One way to make sense of the recent plummet in gold prices is to understand the differences between how institutional and individual investors approach gold.
When worsening economic data should have pushed gold higher, gold traded in a tight range instead. In 2015, reaching a high of $1,300 an ounce after news that the U.S. economy con-tracted earlier this year to a low of $1,150. With continued U.S. mixed data, worsening econom-ic data from China, and Greece technically defaulting on their IMF loan repayment, gold traded in a tighter range between $1,225 and $1,175 instead of increasing in price.
And when the economic news should have pulled gold lower, gold prices plunged 4% to the lowest level in five years. This came after Fed Chair Janet Yellen testified before Congress that interest rates would likely increase this year from the current zero interest rate policy. The other trigger was China’s announcement about their current gold reserve holdings, which were below speculators’ expectations.
Gold continues to sink today even though there is a fair amount economic uncertainty and risk. For example, the IMF recently downgraded their global economic forecast yet again, with con-cerns about the U.S. economy leading the way. China’s data continues to worsen except for this month’s outlier. Greece is on a rocky path toward another bailout, which if successful, only postpones their economic judgment day.
A key driver for this is institutional investor sentiment toward gold has remained very negative. There are a few possible causes. Certainly the inevitability of rising interest rates and a stronger dollar contributes to anti-gold sentiment. But they are also betting that governments can be effective containing economic crisis from spreading systemically. For example, Greece will like-ly get another bailout because it is too important for the EU/ECB to keep the euro intact. And the Fed will likely postpone raising rates if they believe the U.S. economy cannot handle it.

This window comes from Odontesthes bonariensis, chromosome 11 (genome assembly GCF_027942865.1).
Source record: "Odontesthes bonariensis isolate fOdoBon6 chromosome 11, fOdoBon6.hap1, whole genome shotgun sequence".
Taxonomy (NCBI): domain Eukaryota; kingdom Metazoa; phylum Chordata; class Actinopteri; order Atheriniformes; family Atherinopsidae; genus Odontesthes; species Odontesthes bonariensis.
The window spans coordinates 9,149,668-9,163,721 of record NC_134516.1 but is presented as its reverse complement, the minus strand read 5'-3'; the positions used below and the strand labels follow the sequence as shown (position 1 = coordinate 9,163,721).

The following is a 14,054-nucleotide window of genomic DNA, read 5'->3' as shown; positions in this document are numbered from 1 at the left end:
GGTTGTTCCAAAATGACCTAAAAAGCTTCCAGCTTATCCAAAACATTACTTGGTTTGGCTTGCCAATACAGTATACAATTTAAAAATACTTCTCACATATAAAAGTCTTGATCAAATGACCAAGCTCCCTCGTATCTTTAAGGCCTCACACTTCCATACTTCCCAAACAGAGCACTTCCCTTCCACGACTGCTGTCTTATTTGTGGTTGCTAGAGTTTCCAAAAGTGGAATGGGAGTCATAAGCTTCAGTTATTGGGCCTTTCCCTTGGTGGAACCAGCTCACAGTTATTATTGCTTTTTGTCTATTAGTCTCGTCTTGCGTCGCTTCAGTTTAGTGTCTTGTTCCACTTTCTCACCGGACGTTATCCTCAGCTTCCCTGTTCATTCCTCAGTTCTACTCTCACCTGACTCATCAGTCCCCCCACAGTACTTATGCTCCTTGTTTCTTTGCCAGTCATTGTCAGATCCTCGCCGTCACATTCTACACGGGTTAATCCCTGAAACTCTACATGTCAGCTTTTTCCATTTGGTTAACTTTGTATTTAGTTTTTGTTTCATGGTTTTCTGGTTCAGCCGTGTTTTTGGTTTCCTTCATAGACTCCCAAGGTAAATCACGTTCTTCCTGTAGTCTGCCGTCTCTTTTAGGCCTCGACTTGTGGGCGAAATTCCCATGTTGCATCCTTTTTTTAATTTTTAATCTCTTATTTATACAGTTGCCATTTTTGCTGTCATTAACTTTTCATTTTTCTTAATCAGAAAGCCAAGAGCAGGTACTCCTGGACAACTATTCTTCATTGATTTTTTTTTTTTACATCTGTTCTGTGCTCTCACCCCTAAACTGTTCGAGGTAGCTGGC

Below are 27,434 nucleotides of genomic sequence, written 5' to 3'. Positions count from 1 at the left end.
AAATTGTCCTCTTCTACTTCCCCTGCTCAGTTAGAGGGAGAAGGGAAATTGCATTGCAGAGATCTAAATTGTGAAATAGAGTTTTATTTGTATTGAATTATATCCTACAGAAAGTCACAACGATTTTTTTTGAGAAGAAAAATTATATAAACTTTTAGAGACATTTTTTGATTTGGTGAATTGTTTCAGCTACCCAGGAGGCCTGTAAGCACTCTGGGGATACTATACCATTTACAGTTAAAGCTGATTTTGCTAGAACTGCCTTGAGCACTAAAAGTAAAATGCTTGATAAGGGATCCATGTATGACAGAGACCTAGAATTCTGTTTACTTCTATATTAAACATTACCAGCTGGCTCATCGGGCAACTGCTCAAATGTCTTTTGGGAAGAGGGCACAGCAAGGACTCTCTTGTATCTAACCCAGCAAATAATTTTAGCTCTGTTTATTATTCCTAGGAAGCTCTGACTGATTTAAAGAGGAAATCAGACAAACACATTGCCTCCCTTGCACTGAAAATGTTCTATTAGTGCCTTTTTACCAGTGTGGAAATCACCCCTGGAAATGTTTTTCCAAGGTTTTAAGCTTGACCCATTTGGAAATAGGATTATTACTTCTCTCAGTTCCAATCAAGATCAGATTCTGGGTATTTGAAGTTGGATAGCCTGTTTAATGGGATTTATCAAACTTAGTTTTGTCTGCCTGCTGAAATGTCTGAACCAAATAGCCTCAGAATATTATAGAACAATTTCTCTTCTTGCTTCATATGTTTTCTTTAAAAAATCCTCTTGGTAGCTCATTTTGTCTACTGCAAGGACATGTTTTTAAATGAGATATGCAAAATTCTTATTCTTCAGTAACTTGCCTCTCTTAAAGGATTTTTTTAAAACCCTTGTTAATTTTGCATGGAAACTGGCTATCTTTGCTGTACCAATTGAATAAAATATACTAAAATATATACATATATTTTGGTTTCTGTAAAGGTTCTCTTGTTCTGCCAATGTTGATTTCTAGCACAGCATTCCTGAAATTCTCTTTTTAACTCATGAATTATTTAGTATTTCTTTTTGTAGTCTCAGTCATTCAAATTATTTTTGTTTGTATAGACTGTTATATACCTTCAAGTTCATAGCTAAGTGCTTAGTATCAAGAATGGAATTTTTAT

Individual investors are not so sanguine. While institutions have been staying away from gold, demand for physical gold is up now among individual investors. Sales of American Eagle gold bullion coins by the United States Mint skyrocketed 600%, from 21,550 ounces in May to 118,500 ounces in the first two weeks of July. Unlike institutions, individuals have less access to sophisticated financial instruments to hedge risk. They mostly do it the old fashion way though precious metals (the U.S. Mint also sold out of silver bullion and have temporarily suspended sales). But in the aggregate, they have less impact on gold prices than institutional investors.
The influence of these divergent approaches may be reversed in the future. Institutional inves-tors dominate the western hemisphere but individual investors dominate the eastern hemisphere. While western institutional investors remain sour on gold, eastern individual investors are buying lots of physical gold, though until recently, not at the same record pace.
That is because India and China are creating huge numbers of new middle class who have a cultural affinity for diversifying their wealth into physical gold. And expect India to buy more physical gold because of the recent relaxing of government restrictions on gold importation. It will regain its crown of the top purchaser of physical gold in the world.
China has taken additional measures. While there was disappointment that China “only” in-creased their gold reserves by 65%, it was enough for China to move up to 6th place in the world, leapfrogging over Russia (no slouch in adding to national gold reserves). China also has established their own gold exchanges and hope to get IMF approval for the yuan to be included as a reserve currency. China envisions a future where the global economy (and gold) less dominated by the west and the U.S. dollar.
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